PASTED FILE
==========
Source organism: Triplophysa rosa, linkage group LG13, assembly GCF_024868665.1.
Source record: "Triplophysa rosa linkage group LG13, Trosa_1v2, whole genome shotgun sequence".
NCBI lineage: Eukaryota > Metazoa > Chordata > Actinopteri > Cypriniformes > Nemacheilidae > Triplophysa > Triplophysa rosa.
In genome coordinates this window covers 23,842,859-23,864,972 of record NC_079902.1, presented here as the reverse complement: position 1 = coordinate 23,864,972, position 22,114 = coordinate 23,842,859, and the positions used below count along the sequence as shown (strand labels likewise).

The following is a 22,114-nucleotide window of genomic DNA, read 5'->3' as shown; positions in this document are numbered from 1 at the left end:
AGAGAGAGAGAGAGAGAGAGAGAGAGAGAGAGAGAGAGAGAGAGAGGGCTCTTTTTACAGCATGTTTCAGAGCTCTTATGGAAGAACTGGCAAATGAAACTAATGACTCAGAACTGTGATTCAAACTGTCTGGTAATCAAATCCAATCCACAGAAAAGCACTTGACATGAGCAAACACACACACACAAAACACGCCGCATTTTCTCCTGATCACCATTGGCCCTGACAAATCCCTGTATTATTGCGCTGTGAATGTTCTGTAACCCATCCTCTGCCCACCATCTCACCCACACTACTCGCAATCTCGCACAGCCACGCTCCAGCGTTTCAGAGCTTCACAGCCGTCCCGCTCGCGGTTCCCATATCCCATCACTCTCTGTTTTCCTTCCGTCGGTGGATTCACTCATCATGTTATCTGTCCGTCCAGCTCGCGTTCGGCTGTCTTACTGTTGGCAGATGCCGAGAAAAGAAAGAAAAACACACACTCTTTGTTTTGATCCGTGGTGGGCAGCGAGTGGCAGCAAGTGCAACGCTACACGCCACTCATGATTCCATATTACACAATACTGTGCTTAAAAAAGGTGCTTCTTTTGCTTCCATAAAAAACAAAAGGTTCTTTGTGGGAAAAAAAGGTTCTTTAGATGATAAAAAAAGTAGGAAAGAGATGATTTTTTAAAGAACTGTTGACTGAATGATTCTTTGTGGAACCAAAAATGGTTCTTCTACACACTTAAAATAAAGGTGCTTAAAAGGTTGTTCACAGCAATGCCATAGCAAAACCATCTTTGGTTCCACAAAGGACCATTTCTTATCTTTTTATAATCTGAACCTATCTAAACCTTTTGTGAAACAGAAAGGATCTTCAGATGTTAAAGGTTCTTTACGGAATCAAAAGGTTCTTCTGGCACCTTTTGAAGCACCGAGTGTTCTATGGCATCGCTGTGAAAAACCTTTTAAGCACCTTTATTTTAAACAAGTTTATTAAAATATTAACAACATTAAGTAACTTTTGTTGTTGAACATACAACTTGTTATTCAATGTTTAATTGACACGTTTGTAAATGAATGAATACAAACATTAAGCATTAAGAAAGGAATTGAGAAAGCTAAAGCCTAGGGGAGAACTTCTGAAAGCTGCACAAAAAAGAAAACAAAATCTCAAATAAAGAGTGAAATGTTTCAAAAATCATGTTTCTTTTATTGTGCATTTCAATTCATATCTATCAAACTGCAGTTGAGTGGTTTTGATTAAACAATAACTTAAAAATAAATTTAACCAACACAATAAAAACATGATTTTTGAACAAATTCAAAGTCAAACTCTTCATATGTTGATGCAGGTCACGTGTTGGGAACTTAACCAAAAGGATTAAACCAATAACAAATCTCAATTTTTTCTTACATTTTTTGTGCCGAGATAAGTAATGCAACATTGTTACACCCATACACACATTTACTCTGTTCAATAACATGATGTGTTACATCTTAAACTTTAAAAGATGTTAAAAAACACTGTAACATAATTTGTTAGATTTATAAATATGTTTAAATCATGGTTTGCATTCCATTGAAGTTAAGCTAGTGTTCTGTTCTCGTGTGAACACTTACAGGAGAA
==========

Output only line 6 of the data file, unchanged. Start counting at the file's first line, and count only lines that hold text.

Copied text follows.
AGAGAGAGAGAGAGAGAGAGAGAGAGAGAGAGAGAGAGAGAGAGAGGGCTCTTTTTACAGCATGTTTCAGAGCTCTTATGGAAGAACTGGCAAATGAAACTAATGACTCAGAACTGTGATTCAAACTGTCTGGTAATCAAATCCAATCCACAGAAAAGCACTTGACATGAGCAAACACACACACACAAAACACGCCGCATTTTCTCCTGATCACCATTGGCCCTGACAAATCCCTGTATTATTGCGCTGTGAATGTTCTGTAACCCATCCTCTGCCCACCATCTCACCCACACTACTCGCAATCTCGCACAGCCACGCTCCAGCGTTTCAGAGCTTCACAGCCGTCCCGCTCGCGGTTCCCATATCCCATCACTCTCTGTTTTCCTTCCGTCGGTGGATTCACTCATCATGTTATCTGTCCGTCCAGCTCGCGTTCGGCTGTCTTACTGTTGGCAGATGCCGAGAAAAGAAAGAAAAACACACACTCTTTGTTTTGATCCGTGGTGGGCAGCGAGTGGCAGCAAGTGCAACGCTACACGCCACTCATGATTCCATATTACACAATACTGTGCTTAAAAAAGGTGCTTCTTTTGCTTCCATAAAAAACAAAAGGTTCTTTGTGGGAAAAAAAGGTTCTTTAGATGATAAAAAAAGTAGGAAAGAGATGATTTTTTAAAGAACTGTTGACTGAATGATTCTTTGTGGAACCAAAAATGGTTCTTCTACACACTTAAAATAAAGGTGCTTAAAAGGTTGTTCACAGCAATGCCATAGCAAAACCATCTTTGGTTCCACAAAGGACCATTTCTTATCTTTTTATAATCTGAACCTATCTAAACCTTTTGTGAAACAGAAAGGATCTTCAGATGTTAAAGGTTCTTTACGGAATCAAAAGGTTCTTCTGGCACCTTTTGAAGCACCGAGTGTTCTATGGCATCGCTGTGAAAAACCTTTTAAGCACCTTTATTTTAAACAAGTTTATTAAAATATTAACAACATTAAGTAACTTTTGTTGTTGAACATACAACTTGTTATTCAATGTTTAATTGACACGTTTGTAAATGAATGAATACAAACATTAAGCATTAAGAAAGGAATTGAGAAAGCTAAAGCCTAGGGGAGAACTTCTGAAAGCTGCACAAAAAAGAAAACAAAATCTCAAATAAAGAGTGAAATGTTTCAAAAATCATGTTTCTTTTATTGTGCATTTCAATTCATATCTATCAAACTGCAGTTGAGTGGTTTTGATTAAACAATAACTTAAAAATAAATTTAACCAACACAATAAAAACATGATTTTTGAACAAATTCAAAGTCAAACTCTTCATATGTTGATGCAGGTCACGTGTTGGGAACTTAACCAAAAGGATTAAACCAATAACAAATCTCAATTTTTTCTTACATTTTTTGTGCCGAGATAAGTAATGCAACATTGTTACACCCATACACACATTTACTCTGTTCAATAACATGATGTGTTACATCTTAAACTTTAAAAGATGTTAAAAAACACTGTAACATAATTTGTTAGATTTATAAATATGTTTAAATCATGGTTTGCATTCCATTGAAGTTAAGCTAGTGTTCTGTTCTCGTGTGAACACTTACAGGAGAA